Friday, 28 November 2014

Something exciting happened this week. I bought my first Christmas present! Well, technically I've already bought a couple online that haven't arrived yet, but this was the first purchase I made on a whim, and sometimes those turn out to be the best.

I was in a bad mood because Oxford Circus was extra busy and I was in desperate need of a parka coat because the weather in London is a bit miserable at the moment, to put it politely. Fed up, I wandered into the florist at the front of Liberty, which you will know if you have been there before, is exceptionally expensive. And then I saw this crown pot and just thought 'that is perfect for my mum' and the relatively inexpensive price tag was such a nice surprise. And then as I was queuing at the till I spotted this jug and I thought 'that is perfect for me', because sometimes you need a little midweek pick-me-up in the form of the flower vase/jug you have always been searching for. Such a serendipitous moment that made my week! Wishing you a wonderful weekend x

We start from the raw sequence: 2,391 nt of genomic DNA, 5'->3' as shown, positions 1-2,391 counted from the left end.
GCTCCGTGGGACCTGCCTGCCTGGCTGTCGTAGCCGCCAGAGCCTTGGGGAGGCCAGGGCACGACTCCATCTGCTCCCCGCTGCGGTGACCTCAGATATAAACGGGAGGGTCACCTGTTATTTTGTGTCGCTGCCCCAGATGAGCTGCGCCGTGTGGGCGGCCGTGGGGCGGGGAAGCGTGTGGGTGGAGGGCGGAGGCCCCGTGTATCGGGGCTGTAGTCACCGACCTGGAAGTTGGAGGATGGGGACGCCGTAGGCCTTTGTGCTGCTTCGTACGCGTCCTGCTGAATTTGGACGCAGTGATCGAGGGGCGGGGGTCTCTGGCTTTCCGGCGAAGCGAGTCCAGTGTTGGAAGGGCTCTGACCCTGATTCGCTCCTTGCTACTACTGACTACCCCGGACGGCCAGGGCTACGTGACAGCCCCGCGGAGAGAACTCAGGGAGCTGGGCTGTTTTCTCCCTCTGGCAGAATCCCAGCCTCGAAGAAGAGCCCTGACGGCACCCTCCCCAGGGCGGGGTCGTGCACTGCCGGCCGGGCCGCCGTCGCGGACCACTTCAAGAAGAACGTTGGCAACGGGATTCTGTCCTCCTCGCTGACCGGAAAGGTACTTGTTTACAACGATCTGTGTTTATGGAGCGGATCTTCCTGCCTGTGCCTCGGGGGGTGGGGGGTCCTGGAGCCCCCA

Also, thank you so much for all your comments on this post. It's given me lots to think about for the new year and I'm really grateful to everyone for sharing.

READING LIST: a christmas book club (2014 favourites)

Wednesday, 26 November 2014

Have you started Christmas shopping yet? Are you mad at me for even mentioning it? I'm trying to get everything done early this year so I can just enjoy the few weeks before Christmas, so I thought I'd post this earlier rather than later.